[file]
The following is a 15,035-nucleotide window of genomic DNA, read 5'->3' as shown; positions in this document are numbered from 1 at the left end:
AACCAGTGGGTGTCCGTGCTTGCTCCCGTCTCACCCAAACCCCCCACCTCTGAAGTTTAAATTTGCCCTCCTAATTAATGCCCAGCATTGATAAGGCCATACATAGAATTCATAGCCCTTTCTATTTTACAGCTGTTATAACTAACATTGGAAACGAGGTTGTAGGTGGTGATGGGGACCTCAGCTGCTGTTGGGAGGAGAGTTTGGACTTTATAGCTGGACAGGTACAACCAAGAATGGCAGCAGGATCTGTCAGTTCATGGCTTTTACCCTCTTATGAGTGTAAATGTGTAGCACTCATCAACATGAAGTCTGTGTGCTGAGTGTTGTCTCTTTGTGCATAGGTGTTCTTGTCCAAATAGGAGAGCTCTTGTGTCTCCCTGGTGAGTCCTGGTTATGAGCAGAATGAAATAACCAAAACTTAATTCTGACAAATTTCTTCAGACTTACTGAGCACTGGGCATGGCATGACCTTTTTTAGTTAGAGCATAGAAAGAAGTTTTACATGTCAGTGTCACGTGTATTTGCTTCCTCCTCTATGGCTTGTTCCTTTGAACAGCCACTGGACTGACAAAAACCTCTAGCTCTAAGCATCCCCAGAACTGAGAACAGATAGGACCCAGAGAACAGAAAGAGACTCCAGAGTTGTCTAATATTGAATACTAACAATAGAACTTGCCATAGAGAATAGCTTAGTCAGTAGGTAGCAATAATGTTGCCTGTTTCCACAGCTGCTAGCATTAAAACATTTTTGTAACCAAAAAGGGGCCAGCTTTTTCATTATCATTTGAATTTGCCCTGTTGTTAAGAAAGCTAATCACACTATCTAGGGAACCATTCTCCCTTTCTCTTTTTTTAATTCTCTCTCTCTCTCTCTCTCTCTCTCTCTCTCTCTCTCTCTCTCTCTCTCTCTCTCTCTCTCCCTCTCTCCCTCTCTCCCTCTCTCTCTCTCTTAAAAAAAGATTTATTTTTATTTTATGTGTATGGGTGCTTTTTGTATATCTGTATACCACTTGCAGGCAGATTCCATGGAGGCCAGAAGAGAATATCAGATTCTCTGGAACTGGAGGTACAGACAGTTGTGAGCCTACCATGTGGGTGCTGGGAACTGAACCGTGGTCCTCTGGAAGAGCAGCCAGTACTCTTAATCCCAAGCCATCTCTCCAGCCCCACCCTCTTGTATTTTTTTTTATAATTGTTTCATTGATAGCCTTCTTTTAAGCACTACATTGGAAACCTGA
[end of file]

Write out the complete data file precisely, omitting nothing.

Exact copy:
The following is a 15,035-nucleotide window of genomic DNA, read 5'->3' as shown; positions in this document are numbered from 1 at the left end:
AACCAGTGGGTGTCCGTGCTTGCTCCCGTCTCACCCAAACCCCCCACCTCTGAAGTTTAAATTTGCCCTCCTAATTAATGCCCAGCATTGATAAGGCCATACATAGAATTCATAGCCCTTTCTATTTTACAGCTGTTATAACTAACATTGGAAACGAGGTTGTAGGTGGTGATGGGGACCTCAGCTGCTGTTGGGAGGAGAGTTTGGACTTTATAGCTGGACAGGTACAACCAAGAATGGCAGCAGGATCTGTCAGTTCATGGCTTTTACCCTCTTATGAGTGTAAATGTGTAGCACTCATCAACATGAAGTCTGTGTGCTGAGTGTTGTCTCTTTGTGCATAGGTGTTCTTGTCCAAATAGGAGAGCTCTTGTGTCTCCCTGGTGAGTCCTGGTTATGAGCAGAATGAAATAACCAAAACTTAATTCTGACAAATTTCTTCAGACTTACTGAGCACTGGGCATGGCATGACCTTTTTTAGTTAGAGCATAGAAAGAAGTTTTACATGTCAGTGTCACGTGTATTTGCTTCCTCCTCTATGGCTTGTTCCTTTGAACAGCCACTGGACTGACAAAAACCTCTAGCTCTAAGCATCCCCAGAACTGAGAACAGATAGGACCCAGAGAACAGAAAGAGACTCCAGAGTTGTCTAATATTGAATACTAACAATAGAACTTGCCATAGAGAATAGCTTAGTCAGTAGGTAGCAATAATGTTGCCTGTTTCCACAGCTGCTAGCATTAAAACATTTTTGTAACCAAAAAGGGGCCAGCTTTTTCATTATCATTTGAATTTGCCCTGTTGTTAAGAAAGCTAATCACACTATCTAGGGAACCATTCTCCCTTTCTCTTTTTTTAATTCTCTCTCTCTCTCTCTCTCTCTCTCTCTCTCTCTCTCTCTCTCTCTCTCTCTCTCTCTCTCCCTCTCTCCCTCTCTCCCTCTCTCTCTCTCTTAAAAAAAGATTTATTTTTATTTTATGTGTATGGGTGCTTTTTGTATATCTGTATACCACTTGCAGGCAGATTCCATGGAGGCCAGAAGAGAATATCAGATTCTCTGGAACTGGAGGTACAGACAGTTGTGAGCCTACCATGTGGGTGCTGGGAACTGAACCGTGGTCCTCTGGAAGAGCAGCCAGTACTCTTAATCCCAAGCCATCTCTCCAGCCCCACCCTCTTGTATTTTTTTTTATAATTGTTTCATTGATAGCCTTCTTTTAAGCACTACATTGGAAACCTGA